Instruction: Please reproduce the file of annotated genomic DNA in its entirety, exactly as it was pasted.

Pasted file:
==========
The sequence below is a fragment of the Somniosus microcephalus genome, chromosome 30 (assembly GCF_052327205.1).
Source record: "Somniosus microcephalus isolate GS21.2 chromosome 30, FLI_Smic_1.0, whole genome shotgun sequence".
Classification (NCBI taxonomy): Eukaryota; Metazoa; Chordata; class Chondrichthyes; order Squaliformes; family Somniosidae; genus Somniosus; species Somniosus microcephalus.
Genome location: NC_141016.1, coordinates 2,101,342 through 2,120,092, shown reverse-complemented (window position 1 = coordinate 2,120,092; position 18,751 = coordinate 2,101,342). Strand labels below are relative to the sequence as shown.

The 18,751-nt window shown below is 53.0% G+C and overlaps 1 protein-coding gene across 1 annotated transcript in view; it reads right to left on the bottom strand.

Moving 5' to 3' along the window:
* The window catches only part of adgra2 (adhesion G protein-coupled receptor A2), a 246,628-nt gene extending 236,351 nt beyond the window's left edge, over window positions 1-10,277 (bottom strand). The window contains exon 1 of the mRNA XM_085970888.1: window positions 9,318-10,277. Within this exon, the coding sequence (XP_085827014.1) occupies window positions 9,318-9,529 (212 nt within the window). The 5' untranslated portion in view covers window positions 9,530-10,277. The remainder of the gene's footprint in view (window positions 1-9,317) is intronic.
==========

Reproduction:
The sequence below is a fragment of the Somniosus microcephalus genome, chromosome 30 (assembly GCF_052327205.1).
Source record: "Somniosus microcephalus isolate GS21.2 chromosome 30, FLI_Smic_1.0, whole genome shotgun sequence".
Classification (NCBI taxonomy): Eukaryota; Metazoa; Chordata; class Chondrichthyes; order Squaliformes; family Somniosidae; genus Somniosus; species Somniosus microcephalus.
Genome location: NC_141016.1, coordinates 2,101,342 through 2,120,092, shown reverse-complemented (window position 1 = coordinate 2,120,092; position 18,751 = coordinate 2,101,342). Strand labels below are relative to the sequence as shown.

The 18,751-nt window shown below is 53.0% G+C and overlaps 1 protein-coding gene across 1 annotated transcript in view; it reads right to left on the bottom strand.

Moving 5' to 3' along the window:
* The window catches only part of adgra2 (adhesion G protein-coupled receptor A2), a 246,628-nt gene extending 236,351 nt beyond the window's left edge, over window positions 1-10,277 (bottom strand). The window contains exon 1 of the mRNA XM_085970888.1: window positions 9,318-10,277. Within this exon, the coding sequence (XP_085827014.1) occupies window positions 9,318-9,529 (212 nt within the window). The 5' untranslated portion in view covers window positions 9,530-10,277. The remainder of the gene's footprint in view (window positions 1-9,317) is intronic.